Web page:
Having a difficult time trying to decide what to give a loved one for Christmas? Are you thumbing your way through catalogues, gift guides in newspapers and magazines and going blind from scrolling the internet?

Why not give a gift that provides enjoyment, and could even last a year? Here is a suggestion that will provide a satisfactory and well-appreciated gift for the art lover in your life.

In 2022 the National Gallery of Ireland (NGI) will run three new online art appreciation courses, therefore satisfying participants in any part of the country – or even someone living further afield. Scheduled for winter, spring and autumn, the individual eight-week evening courses offer the perfect opportunity to learn more about art, and also to discover lesser-known works from the national collection.

Each unique course will be hosted by expert art historians and guest speakers. Launching in January 2022, Artist, Writer, Image: Literary and Artistic Connections in the NGI, connects visual art and the written word with art historian Dr Kathryn Milligan.

From March to May 2022, art historian and NGI guide Jessica Fahy will explore a time of great change in Rebel Artists – 20th Century Irish Women Artists.

Finally, from October, The Art of Light moves from Caravaggio through to impressionistic art with Dr Sara Wilson.

Question-and-answer sessions will allow participants to pose questions and comments to the facilitators. Each session will be recorded and made available to view for one week afterwards. Tickets are on sale now at €150 per course and a 10% discount is available if booking all three. Each session will run from 6-7.15pm on Tuesday evenings.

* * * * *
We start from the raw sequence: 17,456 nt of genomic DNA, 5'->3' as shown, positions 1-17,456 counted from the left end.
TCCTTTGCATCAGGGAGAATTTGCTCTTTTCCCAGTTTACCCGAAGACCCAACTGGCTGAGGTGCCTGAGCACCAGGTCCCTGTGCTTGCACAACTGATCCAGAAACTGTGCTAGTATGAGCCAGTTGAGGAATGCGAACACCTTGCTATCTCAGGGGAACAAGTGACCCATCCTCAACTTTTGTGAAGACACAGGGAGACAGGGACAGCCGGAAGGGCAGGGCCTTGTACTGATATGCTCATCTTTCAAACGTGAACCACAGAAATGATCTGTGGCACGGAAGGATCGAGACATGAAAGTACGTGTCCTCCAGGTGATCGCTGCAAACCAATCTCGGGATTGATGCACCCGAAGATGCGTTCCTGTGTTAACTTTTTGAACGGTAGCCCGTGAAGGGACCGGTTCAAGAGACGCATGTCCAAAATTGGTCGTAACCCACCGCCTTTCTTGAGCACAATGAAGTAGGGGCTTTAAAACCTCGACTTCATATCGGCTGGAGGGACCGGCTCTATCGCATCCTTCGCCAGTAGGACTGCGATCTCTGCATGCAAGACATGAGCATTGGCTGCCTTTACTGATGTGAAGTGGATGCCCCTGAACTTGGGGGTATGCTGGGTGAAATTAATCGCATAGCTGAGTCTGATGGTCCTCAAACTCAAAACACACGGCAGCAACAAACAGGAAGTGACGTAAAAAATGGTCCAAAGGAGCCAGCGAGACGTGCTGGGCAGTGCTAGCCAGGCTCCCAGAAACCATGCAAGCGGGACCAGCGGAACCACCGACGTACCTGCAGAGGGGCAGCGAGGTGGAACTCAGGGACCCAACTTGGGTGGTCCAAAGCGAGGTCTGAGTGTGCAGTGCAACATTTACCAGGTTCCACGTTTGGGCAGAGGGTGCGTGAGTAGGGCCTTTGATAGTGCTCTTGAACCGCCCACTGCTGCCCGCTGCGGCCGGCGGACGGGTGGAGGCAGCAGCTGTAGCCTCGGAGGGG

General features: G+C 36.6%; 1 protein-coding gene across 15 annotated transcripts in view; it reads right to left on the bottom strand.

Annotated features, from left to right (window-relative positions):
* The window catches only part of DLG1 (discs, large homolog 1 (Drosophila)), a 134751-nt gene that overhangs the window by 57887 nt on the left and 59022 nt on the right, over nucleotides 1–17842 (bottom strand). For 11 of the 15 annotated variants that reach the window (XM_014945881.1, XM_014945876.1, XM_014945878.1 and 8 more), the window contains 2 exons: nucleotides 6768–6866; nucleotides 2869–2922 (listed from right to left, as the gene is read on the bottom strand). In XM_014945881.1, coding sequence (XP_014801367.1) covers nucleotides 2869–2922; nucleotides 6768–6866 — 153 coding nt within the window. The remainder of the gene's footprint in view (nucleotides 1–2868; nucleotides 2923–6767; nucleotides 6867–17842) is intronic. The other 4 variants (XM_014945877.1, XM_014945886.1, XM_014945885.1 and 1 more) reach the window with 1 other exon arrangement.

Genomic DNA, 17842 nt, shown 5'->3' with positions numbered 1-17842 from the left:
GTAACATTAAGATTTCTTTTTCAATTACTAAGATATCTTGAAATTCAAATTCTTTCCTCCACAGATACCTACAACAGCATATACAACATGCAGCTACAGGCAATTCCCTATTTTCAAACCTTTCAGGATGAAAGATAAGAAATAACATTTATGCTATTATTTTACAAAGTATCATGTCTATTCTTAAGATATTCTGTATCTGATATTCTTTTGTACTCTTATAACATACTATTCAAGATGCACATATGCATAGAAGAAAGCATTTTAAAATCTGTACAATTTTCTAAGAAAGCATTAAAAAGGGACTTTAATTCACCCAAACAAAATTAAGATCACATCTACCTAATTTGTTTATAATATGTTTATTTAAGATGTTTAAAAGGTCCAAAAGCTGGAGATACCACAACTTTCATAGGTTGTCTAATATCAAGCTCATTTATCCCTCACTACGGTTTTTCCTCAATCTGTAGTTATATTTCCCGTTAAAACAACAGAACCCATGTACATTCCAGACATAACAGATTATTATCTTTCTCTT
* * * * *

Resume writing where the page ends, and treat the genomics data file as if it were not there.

The NGI houses the nation’s collection of European and Irish art from about 1300 to the present day, with an extensive library and archive.

The winter course commences on 11 January and will delve into the NGI’s holdings of paintings, drawings, prints and library collections. Guest speakers will appear on some sessions. Kathryn Milligan is an art historian specialising in 19th- and 20th-century Irish art.

In spring, starting on 29 March, the course will explore the early 20th century – a time of great change in Ireland. This escape from the colonial past was mirrored by the women’s liberation movement, and this spirit of rebellion was simultaneously expressed in the overturning of the rules and traditions in western art.

This course will also look at the art created by women artists in Ireland and abroad during the period of 1910-1970. The facilitator Jessica Fahy is a freelance art historian, and is on the lecturer and guide panels for the NGI, the Hugh Lane Gallery and University College Dublin School of Access and Lifelong Learning.

Finally, 4 October sees the start of the autumn series. Throughout this course, Sarah Wilson will explore the artistic efforts to capture and translate the effects of light, while covering a range of topics including Caravaggio’s dramatically lit compositions to the role of light in impressionistic paintings. Sarah is an art historian specialising in Roman antiquity and religious identity.

Find out more at nationalgallery.ie

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